U.S. Stock Futures Hold Gains Despite Soft GDP

By Mike Bird and Ese Erheriene Features Dow Jones Newswires

U.S. stock futures were little changed after data showed the U.S. economy's output grew at the slowest pace in three years during the first quarter.

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S&P 500 futures were up less than 0.1%, while U.S. government bonds weakened slightly, sending yields higher.

Gross domestic product rose 0.7% at a seasonally adjusted annual rate, the Commerce Department said. Economists surveyed by The Wall Street Journal had expected 1% growth.

The yield on the 10-year Treasury note was recently 2.327%, according to Tradeweb, up from 2.311% shortly before the release and 2.298% Thursday.

The WSJ Dollar Index, which measures the U.S. currency against 16 others, was recently down less than 0.1%.

Earlier, the euro and government bond yields jumped on surprisingly strong eurozone inflation figures. The Stoxx Europe 600 index slipped 0.2%.

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Official figures showed the eurozone's core inflation rate -- which excludes volatile food and energy prices -- at 1.2%, the highest level since 2013. Analysts were expecting a rise of 1%.

The euro was recently up 0.4% against the dollar at $1.0914.

The euro had dropped Thursday on European Central Bank President Mario Draghi's insistence that the era of easy monetary policy isn't over in Europe.

"There is clearly a risk that we could stand at the June meeting with an ECB that changes its forward guidance in a more hawkish direction provided the cyclical situation looks good," said Pernille Bomholdt Henneberg, chief analyst at Danske Bank.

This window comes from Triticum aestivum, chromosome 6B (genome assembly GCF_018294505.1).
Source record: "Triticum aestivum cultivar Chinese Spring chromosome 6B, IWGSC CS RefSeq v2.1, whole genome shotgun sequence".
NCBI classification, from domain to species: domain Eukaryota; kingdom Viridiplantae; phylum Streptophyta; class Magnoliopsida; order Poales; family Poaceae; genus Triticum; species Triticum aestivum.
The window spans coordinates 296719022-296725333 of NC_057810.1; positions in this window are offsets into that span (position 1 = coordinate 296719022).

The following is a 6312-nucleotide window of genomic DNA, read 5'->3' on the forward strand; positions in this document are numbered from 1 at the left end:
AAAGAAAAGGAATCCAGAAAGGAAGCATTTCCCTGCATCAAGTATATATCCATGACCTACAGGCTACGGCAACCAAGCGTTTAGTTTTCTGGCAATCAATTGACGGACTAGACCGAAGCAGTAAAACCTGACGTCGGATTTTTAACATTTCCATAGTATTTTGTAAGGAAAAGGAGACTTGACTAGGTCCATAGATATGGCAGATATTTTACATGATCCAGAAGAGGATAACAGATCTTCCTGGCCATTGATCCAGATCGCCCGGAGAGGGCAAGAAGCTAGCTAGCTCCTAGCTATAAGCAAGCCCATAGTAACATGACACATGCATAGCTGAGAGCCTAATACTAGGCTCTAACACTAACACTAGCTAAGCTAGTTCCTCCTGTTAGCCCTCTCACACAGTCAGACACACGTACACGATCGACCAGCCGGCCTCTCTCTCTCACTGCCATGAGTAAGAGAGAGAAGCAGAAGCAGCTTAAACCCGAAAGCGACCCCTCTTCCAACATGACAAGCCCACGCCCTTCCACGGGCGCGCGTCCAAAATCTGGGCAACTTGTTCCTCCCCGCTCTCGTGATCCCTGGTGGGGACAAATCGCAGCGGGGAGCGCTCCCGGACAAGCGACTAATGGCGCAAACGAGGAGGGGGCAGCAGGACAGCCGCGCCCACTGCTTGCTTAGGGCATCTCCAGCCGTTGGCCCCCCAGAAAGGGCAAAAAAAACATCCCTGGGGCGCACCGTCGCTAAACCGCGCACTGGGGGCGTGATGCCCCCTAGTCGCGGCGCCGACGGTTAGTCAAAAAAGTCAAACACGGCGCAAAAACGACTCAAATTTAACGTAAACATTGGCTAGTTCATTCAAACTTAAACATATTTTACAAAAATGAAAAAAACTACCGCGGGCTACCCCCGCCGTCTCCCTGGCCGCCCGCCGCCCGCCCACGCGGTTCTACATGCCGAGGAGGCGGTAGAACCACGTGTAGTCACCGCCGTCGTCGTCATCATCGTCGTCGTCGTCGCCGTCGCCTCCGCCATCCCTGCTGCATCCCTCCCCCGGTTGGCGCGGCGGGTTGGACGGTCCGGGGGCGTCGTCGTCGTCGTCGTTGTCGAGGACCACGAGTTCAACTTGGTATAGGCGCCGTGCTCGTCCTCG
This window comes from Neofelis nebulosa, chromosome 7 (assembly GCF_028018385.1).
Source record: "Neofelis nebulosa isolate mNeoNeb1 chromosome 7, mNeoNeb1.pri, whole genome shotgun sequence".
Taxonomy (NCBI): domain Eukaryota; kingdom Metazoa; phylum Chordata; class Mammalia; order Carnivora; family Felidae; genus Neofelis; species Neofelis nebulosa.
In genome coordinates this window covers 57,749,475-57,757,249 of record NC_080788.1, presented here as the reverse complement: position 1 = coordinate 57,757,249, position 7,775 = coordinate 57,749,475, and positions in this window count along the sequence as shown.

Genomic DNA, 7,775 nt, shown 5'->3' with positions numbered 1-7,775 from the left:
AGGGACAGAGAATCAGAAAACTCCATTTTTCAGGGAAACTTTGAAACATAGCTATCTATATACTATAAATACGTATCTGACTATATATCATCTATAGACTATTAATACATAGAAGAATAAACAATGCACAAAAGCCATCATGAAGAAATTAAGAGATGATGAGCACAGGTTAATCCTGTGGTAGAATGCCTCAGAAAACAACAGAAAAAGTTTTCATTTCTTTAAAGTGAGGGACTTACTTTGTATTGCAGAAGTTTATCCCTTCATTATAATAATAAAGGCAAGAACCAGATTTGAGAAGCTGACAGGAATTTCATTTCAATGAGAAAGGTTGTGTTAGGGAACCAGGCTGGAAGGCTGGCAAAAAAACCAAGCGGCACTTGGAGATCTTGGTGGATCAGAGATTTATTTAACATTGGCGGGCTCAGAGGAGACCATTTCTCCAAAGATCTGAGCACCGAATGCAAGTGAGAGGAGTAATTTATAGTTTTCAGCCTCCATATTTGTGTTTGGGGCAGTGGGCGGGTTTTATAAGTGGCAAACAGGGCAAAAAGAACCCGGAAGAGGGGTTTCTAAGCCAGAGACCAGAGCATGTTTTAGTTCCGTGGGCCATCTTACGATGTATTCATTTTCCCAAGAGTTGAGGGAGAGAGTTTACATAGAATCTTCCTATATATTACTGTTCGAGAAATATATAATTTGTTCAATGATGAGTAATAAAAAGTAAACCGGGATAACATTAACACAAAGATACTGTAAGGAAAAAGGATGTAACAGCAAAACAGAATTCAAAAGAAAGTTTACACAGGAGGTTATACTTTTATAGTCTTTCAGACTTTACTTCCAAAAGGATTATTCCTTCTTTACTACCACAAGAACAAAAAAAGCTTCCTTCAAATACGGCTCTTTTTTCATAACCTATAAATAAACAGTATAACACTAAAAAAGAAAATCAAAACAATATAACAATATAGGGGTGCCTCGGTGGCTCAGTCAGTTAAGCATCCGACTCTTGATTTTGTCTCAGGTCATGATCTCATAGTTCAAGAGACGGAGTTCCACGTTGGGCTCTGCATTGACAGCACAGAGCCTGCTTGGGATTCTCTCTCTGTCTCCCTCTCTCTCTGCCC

Despite the cooling in European stocks toward the end of the week, European equity funds recorded their strongest inflows in more than a year, according to EPFR Global data.

In the week to April 26, $2.4 billion entered European equity funds, which included the jump in equity prices -- particularly in the banking sector -- that came after the first round of the French presidential election. Those net flows are the strongest into European equities since December 2015.

"Europe is overweight financials, commodities and industrials relative to the U.S.," said David Stubbs, global market strategist at J.P. Morgan Asset Management.

"With stronger growth at home, a cyclical upswing globally, the euro competitive and trade recovering you should see an uptick -- this should be the year that earnings growth arrives," he added.

Bank of America Merrill Lynch analysts see continued gains for European equities in the next year, expecting the Stoxx Europe 600 index to rise to 420 from 387 currently, a gain of around 8.5%, on improved earnings.

In Asia, Japan's Nikkei 225 index closed down 0.3%. Hong Kong's Hang Seng Index fell 0.3%. China's Shenzhen A-share index bucked the trend, rising 0.4%.

South Korea's Kospi closed 0.2% lower after President Donald Trump said he wanted to renegotiate a trade deal with the country, in an interview with Reuters.

Mr. Trump also said a major conflict over North Korea's nuclear ambition is possible.

"The fact there's potential for a showdown with North Korea, that's always going to worry investors in Japan," said Andrew Sullivan, managing director of sales trading at Haitong International Securities. "You [might] get the North Koreans put into a corner and they feel they just have to do something...One risks pushing them too far."

Write to Mike Bird at Mike.Bird@wsj.com and Ese Erheriene at ese.erheriene@wsj.com

(END) Dow Jones Newswires

April 28, 2017 09:06 ET (13:06 GMT)